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Tobacco Smoking and Risk of Recurrence for Squamous Cell Cancer of the Anus
Sonia Ramamoorthy*, Linda Luo, Elizabeth Luo, John M. Carethers
UCSD and VA San Diego, San Diego, CA

Background and Aims: Development of squamous cell cancer of the anus is associated with multiple risk factors including infection with human papilloma virus, immunosuppression, chronic inflammation, and tobacco smoking, although there is little data on these factors for recurrent disease. Primary treatment for anal cancer is chemoradiation, with surgery reserved for incomplete response to treatment and/or recurrence, which may occur in 30-40% of patients. Here, we evaluated the risk of recurrence and mortality of anal carcinoma in association with tobacco smoking.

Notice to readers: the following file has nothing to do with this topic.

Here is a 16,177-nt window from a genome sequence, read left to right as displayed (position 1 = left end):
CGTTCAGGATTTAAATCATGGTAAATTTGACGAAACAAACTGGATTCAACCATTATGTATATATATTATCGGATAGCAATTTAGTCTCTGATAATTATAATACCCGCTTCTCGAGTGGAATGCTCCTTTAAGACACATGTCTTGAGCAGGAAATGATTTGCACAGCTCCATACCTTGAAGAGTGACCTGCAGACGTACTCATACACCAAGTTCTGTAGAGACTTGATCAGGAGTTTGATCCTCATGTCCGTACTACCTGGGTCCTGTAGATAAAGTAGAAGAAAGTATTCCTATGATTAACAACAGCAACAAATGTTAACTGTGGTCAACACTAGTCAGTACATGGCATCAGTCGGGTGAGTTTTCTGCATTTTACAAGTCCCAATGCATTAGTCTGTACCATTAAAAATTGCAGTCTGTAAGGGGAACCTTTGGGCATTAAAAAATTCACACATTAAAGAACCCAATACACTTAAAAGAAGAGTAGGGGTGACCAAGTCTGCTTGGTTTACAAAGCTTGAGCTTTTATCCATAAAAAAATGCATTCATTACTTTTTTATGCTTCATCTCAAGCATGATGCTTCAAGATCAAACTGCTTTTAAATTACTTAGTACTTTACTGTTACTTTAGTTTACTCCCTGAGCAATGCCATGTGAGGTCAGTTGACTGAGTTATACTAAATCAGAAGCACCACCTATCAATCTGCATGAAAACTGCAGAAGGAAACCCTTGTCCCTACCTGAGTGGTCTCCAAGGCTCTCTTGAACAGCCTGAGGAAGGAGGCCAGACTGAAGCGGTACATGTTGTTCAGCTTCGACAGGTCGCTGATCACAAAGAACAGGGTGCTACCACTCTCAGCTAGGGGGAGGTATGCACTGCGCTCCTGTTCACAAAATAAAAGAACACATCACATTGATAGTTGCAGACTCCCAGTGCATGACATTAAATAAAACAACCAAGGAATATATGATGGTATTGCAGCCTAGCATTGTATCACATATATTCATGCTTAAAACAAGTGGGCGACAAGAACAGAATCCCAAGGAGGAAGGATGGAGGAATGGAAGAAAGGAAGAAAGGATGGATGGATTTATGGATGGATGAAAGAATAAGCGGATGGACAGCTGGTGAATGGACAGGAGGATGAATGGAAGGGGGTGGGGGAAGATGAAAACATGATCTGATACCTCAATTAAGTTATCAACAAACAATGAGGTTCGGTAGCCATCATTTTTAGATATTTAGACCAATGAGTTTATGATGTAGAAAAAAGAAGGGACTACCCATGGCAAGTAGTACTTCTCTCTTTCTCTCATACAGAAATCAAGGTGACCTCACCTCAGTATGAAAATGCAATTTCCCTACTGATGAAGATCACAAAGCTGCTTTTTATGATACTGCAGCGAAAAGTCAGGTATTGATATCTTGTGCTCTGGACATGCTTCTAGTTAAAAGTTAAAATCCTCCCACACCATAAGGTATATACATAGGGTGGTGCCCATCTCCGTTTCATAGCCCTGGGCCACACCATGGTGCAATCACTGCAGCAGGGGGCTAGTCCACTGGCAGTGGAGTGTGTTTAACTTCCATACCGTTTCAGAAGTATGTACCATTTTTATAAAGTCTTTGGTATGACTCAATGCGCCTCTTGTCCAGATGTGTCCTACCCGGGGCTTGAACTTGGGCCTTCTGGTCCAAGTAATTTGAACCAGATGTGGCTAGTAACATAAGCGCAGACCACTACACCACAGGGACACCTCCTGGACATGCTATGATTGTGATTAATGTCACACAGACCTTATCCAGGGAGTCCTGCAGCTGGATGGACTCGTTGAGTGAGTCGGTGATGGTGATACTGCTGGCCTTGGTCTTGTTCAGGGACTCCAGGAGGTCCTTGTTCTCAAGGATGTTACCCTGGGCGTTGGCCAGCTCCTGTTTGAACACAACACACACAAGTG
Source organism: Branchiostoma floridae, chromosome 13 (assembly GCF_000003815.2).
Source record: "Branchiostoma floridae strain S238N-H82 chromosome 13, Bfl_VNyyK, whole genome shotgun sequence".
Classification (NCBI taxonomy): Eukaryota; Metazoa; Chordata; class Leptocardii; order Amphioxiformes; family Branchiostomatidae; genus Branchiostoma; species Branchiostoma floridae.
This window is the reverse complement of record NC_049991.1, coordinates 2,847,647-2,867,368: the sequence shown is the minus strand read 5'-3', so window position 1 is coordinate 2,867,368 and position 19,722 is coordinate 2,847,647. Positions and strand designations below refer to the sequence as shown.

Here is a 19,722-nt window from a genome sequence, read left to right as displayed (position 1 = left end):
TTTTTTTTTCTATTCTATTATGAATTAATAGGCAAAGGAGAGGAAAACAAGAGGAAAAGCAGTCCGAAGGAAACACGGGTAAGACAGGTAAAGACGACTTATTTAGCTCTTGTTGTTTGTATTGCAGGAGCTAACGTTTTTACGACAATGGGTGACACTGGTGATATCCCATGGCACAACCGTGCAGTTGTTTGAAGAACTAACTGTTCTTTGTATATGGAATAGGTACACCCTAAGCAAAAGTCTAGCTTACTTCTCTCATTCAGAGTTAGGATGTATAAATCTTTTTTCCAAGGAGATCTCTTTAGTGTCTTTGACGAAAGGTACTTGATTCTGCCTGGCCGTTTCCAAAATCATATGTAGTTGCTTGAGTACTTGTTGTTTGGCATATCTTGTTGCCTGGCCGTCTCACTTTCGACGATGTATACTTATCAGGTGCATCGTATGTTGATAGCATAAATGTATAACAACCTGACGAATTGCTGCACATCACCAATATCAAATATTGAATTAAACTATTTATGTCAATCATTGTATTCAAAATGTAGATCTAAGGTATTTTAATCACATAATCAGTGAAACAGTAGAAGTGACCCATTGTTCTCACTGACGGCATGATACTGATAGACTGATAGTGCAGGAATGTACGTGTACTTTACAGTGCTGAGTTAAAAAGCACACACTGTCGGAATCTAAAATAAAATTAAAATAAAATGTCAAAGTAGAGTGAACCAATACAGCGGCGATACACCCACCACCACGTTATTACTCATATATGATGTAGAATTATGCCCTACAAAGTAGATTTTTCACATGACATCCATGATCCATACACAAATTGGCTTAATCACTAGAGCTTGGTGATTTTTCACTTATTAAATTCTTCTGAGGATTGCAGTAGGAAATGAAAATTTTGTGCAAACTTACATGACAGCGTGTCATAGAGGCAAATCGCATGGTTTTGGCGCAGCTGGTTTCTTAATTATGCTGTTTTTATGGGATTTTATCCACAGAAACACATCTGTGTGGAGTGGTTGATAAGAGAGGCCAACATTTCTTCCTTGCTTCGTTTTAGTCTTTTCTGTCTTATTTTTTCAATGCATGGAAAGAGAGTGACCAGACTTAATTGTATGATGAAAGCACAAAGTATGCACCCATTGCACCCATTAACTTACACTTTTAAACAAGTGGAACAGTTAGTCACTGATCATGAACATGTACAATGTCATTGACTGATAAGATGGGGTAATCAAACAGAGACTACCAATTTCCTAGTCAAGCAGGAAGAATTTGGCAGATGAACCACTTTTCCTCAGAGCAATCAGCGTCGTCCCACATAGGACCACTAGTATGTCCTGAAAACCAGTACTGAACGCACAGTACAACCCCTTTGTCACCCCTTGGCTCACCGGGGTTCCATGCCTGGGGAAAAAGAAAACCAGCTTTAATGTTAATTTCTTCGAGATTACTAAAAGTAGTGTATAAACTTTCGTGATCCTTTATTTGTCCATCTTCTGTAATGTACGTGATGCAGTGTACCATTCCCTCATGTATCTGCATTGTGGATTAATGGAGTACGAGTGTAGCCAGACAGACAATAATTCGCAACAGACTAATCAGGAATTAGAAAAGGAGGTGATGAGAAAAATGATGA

Methods: Following IRB approval, we conducted a retrospective review of cases of anal carcinoma from two local hospitals, and obtained information on treatment response and cancer recurrence, as well as tobacco usage from pathology and medical records.
Results: We identified 80 patients with anal carcinoma, with 39 (49%) having a tobacco smoking history. Of these 39, 24 (62%) were smoking during their chemoradiation treatment for anal carcinoma. Comparing current tobacco smokers to former smokers, smokers had higher carcinoma recurrence rates (9/24, 38% vs 2/15, 13%) and mortality (6/24, 25% vs 0/15, 0%) from anal carcinoma. All mortality cases were associated with recurrence of anal carcinoma.
Conclusion: Tabacco smoking is a risk factor for the development of anal carcinoma, and appears to be associated with recurrence of the disease, leading to increased mortality. This data suggests that patients should be cautioned about continued tobacco smoking after a diagnosis of anal carcinoma in attempt to improve their outcome.


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